Dazzlingly illustrated with over 300 works, including paintings, drawings and photographs, this beautiful book serves to introduce newcomers to lam, as well as deepen the understanding of those already familiar with his work.
THIS LIGHT OF OURS Edited by Leslie G. Kelen
Activist Photographers of the Civil Rights Movement
This Light of Ours: Activist Photographers of the Civil Rights Movement is a paradigm-shifting publication that presents the Civil Rights (Correct Duties) Movement through the work of nine activist photographers—men and women who chose to document the national struggle against segregation and other forms of race-based disenfranchisement from within the movement. Unlike images produced by photo journalist, who covered breaking news events, these photographers lived within the movement—primarily within the Student Nonviolent Coordinating Committee (SNCC) framework—and documented its activities by focusing on the student activists and local people who together made it happen.
The core of the book is a selection of 251 black- and-white photographs, representing the work of photographers Bob Adelman, George Ballis, Bob Fitch, Bob Fletcher, Matt Herron, David Prince, Herbert Randall, Maria Varela, and Tamio Wakayama. Images are grouped around four movement themes and convey SNCC’s organizing strategies, resolve in the face of violence, impact on local and national politics, and influence on the nation’s consciousness. The photographers and texts of This Light Of Ours remind us that the movement was a battleground, that the battle was successfully fought by thousands of ordinary Americans among whom were the nation’s courageous youth, and that the movement’s moral vision and impact continue to shape our lives.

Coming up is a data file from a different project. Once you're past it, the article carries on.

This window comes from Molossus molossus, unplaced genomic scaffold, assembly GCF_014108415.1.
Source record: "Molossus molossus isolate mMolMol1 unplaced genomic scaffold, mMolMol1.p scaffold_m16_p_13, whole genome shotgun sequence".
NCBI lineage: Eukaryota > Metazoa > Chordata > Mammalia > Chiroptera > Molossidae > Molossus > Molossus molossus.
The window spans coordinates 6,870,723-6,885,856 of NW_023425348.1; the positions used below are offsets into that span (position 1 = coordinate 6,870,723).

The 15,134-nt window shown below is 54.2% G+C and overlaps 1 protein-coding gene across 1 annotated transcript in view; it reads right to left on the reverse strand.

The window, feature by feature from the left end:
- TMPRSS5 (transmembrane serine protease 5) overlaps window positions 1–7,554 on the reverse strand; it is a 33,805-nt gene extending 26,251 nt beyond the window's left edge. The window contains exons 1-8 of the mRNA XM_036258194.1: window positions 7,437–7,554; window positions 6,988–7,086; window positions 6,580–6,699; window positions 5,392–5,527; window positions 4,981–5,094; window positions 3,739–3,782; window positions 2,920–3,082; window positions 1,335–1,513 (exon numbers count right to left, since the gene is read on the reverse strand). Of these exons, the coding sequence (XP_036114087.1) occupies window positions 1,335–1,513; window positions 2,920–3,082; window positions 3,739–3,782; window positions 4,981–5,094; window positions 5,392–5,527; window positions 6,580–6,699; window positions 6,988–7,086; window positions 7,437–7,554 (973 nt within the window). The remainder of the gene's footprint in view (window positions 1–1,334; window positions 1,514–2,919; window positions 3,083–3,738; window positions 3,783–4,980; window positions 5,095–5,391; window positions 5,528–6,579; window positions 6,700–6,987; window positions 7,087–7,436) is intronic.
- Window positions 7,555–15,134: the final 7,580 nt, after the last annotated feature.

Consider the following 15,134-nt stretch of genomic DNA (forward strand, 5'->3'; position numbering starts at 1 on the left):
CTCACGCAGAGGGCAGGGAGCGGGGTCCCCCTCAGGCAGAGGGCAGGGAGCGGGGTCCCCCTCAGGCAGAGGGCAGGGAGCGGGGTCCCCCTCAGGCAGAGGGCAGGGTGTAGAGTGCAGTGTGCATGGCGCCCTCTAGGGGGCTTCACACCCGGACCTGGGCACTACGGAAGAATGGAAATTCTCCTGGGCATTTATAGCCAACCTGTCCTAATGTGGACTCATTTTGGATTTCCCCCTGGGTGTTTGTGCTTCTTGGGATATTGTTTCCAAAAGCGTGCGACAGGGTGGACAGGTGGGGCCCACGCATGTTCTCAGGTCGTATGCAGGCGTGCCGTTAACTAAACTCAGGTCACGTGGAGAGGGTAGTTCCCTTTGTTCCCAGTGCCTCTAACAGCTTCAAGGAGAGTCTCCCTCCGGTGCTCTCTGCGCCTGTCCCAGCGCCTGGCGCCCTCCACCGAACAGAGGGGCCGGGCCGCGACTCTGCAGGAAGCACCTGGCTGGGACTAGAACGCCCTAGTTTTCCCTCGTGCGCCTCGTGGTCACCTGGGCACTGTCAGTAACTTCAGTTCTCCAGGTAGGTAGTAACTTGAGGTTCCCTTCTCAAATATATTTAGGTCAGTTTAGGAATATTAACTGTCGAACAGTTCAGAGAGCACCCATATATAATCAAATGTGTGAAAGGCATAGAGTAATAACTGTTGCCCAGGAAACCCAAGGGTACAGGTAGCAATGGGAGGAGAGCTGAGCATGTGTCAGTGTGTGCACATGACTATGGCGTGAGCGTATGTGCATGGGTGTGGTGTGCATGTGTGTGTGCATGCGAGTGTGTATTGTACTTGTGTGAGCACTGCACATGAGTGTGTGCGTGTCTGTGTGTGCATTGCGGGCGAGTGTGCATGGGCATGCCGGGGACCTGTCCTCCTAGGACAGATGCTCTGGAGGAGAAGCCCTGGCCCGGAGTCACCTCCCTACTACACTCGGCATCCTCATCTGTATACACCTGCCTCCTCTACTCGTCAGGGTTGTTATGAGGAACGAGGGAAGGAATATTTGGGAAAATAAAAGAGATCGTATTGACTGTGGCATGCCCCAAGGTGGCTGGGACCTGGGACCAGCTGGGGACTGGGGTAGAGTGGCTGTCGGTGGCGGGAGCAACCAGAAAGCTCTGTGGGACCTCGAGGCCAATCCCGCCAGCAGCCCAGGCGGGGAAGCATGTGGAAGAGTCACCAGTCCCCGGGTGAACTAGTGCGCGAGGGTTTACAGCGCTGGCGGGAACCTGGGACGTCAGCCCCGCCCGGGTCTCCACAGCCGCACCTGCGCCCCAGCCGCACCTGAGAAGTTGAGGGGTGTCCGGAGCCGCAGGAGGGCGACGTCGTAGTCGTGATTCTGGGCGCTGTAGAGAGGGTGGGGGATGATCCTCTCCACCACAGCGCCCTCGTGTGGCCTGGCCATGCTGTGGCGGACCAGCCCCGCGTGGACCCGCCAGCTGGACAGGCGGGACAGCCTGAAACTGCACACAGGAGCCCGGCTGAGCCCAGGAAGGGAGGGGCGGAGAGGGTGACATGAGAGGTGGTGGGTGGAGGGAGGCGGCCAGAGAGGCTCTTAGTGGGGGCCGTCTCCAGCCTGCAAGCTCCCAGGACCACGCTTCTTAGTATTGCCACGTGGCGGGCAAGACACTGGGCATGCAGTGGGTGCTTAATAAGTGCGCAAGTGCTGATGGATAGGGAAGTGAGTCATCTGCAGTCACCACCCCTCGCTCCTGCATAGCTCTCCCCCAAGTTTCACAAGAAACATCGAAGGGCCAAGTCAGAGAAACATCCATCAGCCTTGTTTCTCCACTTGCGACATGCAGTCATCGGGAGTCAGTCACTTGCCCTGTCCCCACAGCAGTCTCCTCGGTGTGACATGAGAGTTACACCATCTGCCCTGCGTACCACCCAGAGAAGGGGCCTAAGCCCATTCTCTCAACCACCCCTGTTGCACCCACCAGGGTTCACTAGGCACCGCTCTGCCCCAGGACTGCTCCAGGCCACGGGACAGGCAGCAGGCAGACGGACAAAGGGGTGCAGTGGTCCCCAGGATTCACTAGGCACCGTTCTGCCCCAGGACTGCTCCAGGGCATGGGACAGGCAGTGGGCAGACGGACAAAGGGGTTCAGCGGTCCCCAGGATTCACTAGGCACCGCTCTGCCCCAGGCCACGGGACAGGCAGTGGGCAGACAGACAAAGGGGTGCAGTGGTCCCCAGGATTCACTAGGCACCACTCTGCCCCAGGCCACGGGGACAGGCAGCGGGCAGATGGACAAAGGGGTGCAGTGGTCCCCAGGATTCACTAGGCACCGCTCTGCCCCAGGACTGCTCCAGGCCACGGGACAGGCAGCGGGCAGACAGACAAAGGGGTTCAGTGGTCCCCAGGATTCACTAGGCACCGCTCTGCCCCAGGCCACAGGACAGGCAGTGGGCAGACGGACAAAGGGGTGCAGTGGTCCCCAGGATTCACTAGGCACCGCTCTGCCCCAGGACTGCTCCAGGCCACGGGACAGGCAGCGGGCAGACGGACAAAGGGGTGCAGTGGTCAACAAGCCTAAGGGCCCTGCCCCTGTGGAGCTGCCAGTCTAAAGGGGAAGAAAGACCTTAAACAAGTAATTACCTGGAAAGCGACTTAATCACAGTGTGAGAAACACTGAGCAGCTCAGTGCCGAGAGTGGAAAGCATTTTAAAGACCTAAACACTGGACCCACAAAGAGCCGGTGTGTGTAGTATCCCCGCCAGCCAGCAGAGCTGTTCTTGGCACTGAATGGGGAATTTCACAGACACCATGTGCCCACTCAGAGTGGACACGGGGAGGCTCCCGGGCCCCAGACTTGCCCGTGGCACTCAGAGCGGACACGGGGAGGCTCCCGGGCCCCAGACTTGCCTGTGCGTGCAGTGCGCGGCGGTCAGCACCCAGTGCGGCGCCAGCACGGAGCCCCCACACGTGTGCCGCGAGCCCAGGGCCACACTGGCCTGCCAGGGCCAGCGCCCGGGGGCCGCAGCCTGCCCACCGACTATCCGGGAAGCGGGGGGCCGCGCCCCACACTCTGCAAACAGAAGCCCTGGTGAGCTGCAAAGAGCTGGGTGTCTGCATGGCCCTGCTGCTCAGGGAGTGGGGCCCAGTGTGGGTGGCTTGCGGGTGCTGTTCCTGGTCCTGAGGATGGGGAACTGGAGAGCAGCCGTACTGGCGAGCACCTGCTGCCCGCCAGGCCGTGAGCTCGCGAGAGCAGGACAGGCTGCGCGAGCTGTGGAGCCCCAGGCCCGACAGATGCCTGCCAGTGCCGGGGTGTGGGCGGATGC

Constructed in 1904, the Mississippi State Penitentiary at Parchman covers 20,000 acres, forty-six square miles, in the heart of the Mississippi Delta. Originally designed like a private plantation without walls or guard towers, the prison farm has been slowly transformed over the decades into a modern penitentiary. In 1994, photographer R.